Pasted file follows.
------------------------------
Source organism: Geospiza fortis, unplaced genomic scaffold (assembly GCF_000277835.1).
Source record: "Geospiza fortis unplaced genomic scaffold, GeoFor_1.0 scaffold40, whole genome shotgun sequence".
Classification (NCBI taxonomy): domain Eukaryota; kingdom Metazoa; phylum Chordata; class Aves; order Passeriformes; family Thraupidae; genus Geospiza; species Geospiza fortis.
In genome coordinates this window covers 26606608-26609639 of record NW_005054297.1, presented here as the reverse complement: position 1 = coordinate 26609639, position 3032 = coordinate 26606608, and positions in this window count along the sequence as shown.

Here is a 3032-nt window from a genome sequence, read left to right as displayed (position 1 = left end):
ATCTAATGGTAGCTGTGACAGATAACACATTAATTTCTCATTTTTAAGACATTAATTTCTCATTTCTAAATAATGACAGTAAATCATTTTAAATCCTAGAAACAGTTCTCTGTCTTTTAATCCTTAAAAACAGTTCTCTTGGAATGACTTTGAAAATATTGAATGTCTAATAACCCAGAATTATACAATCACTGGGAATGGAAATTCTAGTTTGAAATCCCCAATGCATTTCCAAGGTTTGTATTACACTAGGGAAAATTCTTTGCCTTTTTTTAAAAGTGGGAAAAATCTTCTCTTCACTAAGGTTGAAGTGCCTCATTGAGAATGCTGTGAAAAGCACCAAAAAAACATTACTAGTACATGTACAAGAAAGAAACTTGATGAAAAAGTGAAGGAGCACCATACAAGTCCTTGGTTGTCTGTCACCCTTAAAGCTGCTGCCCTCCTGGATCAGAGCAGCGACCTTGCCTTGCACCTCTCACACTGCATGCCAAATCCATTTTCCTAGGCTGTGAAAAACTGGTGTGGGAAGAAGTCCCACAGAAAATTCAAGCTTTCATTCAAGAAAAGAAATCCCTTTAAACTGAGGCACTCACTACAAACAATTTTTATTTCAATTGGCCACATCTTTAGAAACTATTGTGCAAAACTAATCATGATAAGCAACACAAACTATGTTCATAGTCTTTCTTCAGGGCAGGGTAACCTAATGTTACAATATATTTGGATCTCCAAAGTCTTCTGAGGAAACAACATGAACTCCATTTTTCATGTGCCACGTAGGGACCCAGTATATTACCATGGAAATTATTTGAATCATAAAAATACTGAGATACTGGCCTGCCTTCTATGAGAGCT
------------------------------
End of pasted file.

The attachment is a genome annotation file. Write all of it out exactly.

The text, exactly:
Source organism: Geospiza fortis, unplaced genomic scaffold (assembly GCF_000277835.1).
Source record: "Geospiza fortis unplaced genomic scaffold, GeoFor_1.0 scaffold40, whole genome shotgun sequence".
Classification (NCBI taxonomy): domain Eukaryota; kingdom Metazoa; phylum Chordata; class Aves; order Passeriformes; family Thraupidae; genus Geospiza; species Geospiza fortis.
In genome coordinates this window covers 26606608-26609639 of record NW_005054297.1, presented here as the reverse complement: position 1 = coordinate 26609639, position 3032 = coordinate 26606608, and positions in this window count along the sequence as shown.

Here is a 3032-nt window from a genome sequence, read left to right as displayed (position 1 = left end):
ATCTAATGGTAGCTGTGACAGATAACACATTAATTTCTCATTTTTAAGACATTAATTTCTCATTTCTAAATAATGACAGTAAATCATTTTAAATCCTAGAAACAGTTCTCTGTCTTTTAATCCTTAAAAACAGTTCTCTTGGAATGACTTTGAAAATATTGAATGTCTAATAACCCAGAATTATACAATCACTGGGAATGGAAATTCTAGTTTGAAATCCCCAATGCATTTCCAAGGTTTGTATTACACTAGGGAAAATTCTTTGCCTTTTTTTAAAAGTGGGAAAAATCTTCTCTTCACTAAGGTTGAAGTGCCTCATTGAGAATGCTGTGAAAAGCACCAAAAAAACATTACTAGTACATGTACAAGAAAGAAACTTGATGAAAAAGTGAAGGAGCACCATACAAGTCCTTGGTTGTCTGTCACCCTTAAAGCTGCTGCCCTCCTGGATCAGAGCAGCGACCTTGCCTTGCACCTCTCACACTGCATGCCAAATCCATTTTCCTAGGCTGTGAAAAACTGGTGTGGGAAGAAGTCCCACAGAAAATTCAAGCTTTCATTCAAGAAAAGAAATCCCTTTAAACTGAGGCACTCACTACAAACAATTTTTATTTCAATTGGCCACATCTTTAGAAACTATTGTGCAAAACTAATCATGATAAGCAACACAAACTATGTTCATAGTCTTTCTTCAGGGCAGGGTAACCTAATGTTACAATATATTTGGATCTCCAAAGTCTTCTGAGGAAACAACATGAACTCCATTTTTCATGTGCCACGTAGGGACCCAGTATATTACCATGGAAATTATTTGAATCATAAAAATACTGAGATACTGGCCTGCCTTCTATGAGAGCT